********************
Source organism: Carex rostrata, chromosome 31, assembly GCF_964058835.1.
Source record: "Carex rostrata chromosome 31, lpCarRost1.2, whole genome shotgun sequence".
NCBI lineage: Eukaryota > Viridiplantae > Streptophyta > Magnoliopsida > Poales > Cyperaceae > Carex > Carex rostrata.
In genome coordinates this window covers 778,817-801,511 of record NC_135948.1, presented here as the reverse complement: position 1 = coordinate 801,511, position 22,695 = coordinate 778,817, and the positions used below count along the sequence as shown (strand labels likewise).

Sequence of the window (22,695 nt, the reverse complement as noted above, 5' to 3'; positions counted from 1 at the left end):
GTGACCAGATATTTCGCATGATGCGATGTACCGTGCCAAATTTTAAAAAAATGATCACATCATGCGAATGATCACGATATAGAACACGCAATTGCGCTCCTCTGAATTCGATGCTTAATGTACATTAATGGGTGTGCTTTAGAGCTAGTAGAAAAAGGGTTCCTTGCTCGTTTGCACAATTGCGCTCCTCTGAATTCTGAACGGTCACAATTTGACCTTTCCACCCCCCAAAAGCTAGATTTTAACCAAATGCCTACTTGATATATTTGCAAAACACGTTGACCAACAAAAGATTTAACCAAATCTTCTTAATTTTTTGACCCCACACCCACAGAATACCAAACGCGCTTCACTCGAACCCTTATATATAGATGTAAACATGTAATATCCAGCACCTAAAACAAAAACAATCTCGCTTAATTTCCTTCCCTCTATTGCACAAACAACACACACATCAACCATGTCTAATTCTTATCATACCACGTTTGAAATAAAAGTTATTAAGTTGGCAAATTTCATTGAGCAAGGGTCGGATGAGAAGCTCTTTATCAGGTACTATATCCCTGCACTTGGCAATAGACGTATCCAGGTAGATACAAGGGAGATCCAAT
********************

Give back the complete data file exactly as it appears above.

Source organism: Carex rostrata, chromosome 31, assembly GCF_964058835.1.
Source record: "Carex rostrata chromosome 31, lpCarRost1.2, whole genome shotgun sequence".
NCBI lineage: Eukaryota > Viridiplantae > Streptophyta > Magnoliopsida > Poales > Cyperaceae > Carex > Carex rostrata.
In genome coordinates this window covers 778,817-801,511 of record NC_135948.1, presented here as the reverse complement: position 1 = coordinate 801,511, position 22,695 = coordinate 778,817, and the positions used below count along the sequence as shown (strand labels likewise).

Sequence of the window (22,695 nt, the reverse complement as noted above, 5' to 3'; positions counted from 1 at the left end):
GTGACCAGATATTTCGCATGATGCGATGTACCGTGCCAAATTTTAAAAAAATGATCACATCATGCGAATGATCACGATATAGAACACGCAATTGCGCTCCTCTGAATTCGATGCTTAATGTACATTAATGGGTGTGCTTTAGAGCTAGTAGAAAAAGGGTTCCTTGCTCGTTTGCACAATTGCGCTCCTCTGAATTCTGAACGGTCACAATTTGACCTTTCCACCCCCCAAAAGCTAGATTTTAACCAAATGCCTACTTGATATATTTGCAAAACACGTTGACCAACAAAAGATTTAACCAAATCTTCTTAATTTTTTGACCCCACACCCACAGAATACCAAACGCGCTTCACTCGAACCCTTATATATAGATGTAAACATGTAATATCCAGCACCTAAAACAAAAACAATCTCGCTTAATTTCCTTCCCTCTATTGCACAAACAACACACACATCAACCATGTCTAATTCTTATCATACCACGTTTGAAATAAAAGTTATTAAGTTGGCAAATTTCATTGAGCAAGGGTCGGATGAGAAGCTCTTTATCAGGTACTATATCCCTGCACTTGGCAATAGACGTATCCAGGTAGATACAAGGGAGATCCAAT